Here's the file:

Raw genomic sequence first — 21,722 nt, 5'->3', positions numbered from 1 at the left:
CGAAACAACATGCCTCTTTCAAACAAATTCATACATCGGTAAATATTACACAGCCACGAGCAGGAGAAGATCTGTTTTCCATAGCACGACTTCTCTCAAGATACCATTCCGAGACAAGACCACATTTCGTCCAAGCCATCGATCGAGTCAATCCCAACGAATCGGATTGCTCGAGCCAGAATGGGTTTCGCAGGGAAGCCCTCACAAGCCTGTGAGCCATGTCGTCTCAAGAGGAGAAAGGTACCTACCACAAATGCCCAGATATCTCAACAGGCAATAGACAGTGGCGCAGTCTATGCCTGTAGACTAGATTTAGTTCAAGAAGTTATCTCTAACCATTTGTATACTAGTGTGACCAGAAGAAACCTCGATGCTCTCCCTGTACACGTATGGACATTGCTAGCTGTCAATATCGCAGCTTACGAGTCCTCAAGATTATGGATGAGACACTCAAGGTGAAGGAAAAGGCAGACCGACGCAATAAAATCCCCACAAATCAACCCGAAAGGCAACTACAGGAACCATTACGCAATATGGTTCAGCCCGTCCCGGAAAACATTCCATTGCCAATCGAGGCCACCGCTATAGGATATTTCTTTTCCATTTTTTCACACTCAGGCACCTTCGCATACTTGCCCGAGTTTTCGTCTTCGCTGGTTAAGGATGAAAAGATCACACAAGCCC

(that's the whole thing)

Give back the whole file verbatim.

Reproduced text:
Raw genomic sequence first — 21,722 nt, 5'->3', positions numbered from 1 at the left:
CGAAACAACATGCCTCTTTCAAACAAATTCATACATCGGTAAATATTACACAGCCACGAGCAGGAGAAGATCTGTTTTCCATAGCACGACTTCTCTCAAGATACCATTCCGAGACAAGACCACATTTCGTCCAAGCCATCGATCGAGTCAATCCCAACGAATCGGATTGCTCGAGCCAGAATGGGTTTCGCAGGGAAGCCCTCACAAGCCTGTGAGCCATGTCGTCTCAAGAGGAGAAAGGTACCTACCACAAATGCCCAGATATCTCAACAGGCAATAGACAGTGGCGCAGTCTATGCCTGTAGACTAGATTTAGTTCAAGAAGTTATCTCTAACCATTTGTATACTAGTGTGACCAGAAGAAACCTCGATGCTCTCCCTGTACACGTATGGACATTGCTAGCTGTCAATATCGCAGCTTACGAGTCCTCAAGATTATGGATGAGACACTCAAGGTGAAGGAAAAGGCAGACCGACGCAATAAAATCCCCACAAATCAACCCGAAAGGCAACTACAGGAACCATTACGCAATATGGTTCAGCCCGTCCCGGAAAACATTCCATTGCCAATCGAGGCCACCGCTATAGGATATTTCTTTTCCATTTTTTCACACTCAGGCACCTTCGCATACTTGCCCGAGTTTTCGTCTTCGCTGGTTAAGGATGAAAAGATCACACAAGCCC